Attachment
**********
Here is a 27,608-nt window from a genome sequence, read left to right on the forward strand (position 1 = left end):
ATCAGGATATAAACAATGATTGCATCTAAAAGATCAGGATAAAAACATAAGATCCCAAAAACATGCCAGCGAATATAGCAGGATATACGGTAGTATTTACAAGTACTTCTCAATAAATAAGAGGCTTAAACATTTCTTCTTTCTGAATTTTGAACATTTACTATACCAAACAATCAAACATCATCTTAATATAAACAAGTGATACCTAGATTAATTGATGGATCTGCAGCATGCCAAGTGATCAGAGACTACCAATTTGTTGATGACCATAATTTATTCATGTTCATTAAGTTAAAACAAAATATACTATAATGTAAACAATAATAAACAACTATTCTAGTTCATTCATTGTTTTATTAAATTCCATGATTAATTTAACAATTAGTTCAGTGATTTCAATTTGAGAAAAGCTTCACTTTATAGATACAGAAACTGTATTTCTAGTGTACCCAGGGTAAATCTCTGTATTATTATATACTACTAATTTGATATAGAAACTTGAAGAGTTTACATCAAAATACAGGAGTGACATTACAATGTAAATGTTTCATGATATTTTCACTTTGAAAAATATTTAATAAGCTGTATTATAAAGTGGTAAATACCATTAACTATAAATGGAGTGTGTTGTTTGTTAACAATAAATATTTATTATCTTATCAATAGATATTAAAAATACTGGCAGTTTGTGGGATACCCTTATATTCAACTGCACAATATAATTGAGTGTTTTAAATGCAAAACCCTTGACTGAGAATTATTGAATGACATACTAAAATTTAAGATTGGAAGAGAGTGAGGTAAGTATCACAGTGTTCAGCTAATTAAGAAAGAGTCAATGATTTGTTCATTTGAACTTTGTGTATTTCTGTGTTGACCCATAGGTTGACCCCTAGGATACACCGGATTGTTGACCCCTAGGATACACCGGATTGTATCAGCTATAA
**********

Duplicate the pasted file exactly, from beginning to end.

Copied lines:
Here is a 27,608-nt window from a genome sequence, read left to right on the forward strand (position 1 = left end):
ATCAGGATATAAACAATGATTGCATCTAAAAGATCAGGATAAAAACATAAGATCCCAAAAACATGCCAGCGAATATAGCAGGATATACGGTAGTATTTACAAGTACTTCTCAATAAATAAGAGGCTTAAACATTTCTTCTTTCTGAATTTTGAACATTTACTATACCAAACAATCAAACATCATCTTAATATAAACAAGTGATACCTAGATTAATTGATGGATCTGCAGCATGCCAAGTGATCAGAGACTACCAATTTGTTGATGACCATAATTTATTCATGTTCATTAAGTTAAAACAAAATATACTATAATGTAAACAATAATAAACAACTATTCTAGTTCATTCATTGTTTTATTAAATTCCATGATTAATTTAACAATTAGTTCAGTGATTTCAATTTGAGAAAAGCTTCACTTTATAGATACAGAAACTGTATTTCTAGTGTACCCAGGGTAAATCTCTGTATTATTATATACTACTAATTTGATATAGAAACTTGAAGAGTTTACATCAAAATACAGGAGTGACATTACAATGTAAATGTTTCATGATATTTTCACTTTGAAAAATATTTAATAAGCTGTATTATAAAGTGGTAAATACCATTAACTATAAATGGAGTGTGTTGTTTGTTAACAATAAATATTTATTATCTTATCAATAGATATTAAAAATACTGGCAGTTTGTGGGATACCCTTATATTCAACTGCACAATATAATTGAGTGTTTTAAATGCAAAACCCTTGACTGAGAATTATTGAATGACATACTAAAATTTAAGATTGGAAGAGAGTGAGGTAAGTATCACAGTGTTCAGCTAATTAAGAAAGAGTCAATGATTTGTTCATTTGAACTTTGTGTATTTCTGTGTTGACCCATAGGTTGACCCCTAGGATACACCGGATTGTTGACCCCTAGGATACACCGGATTGTATCAGCTATAA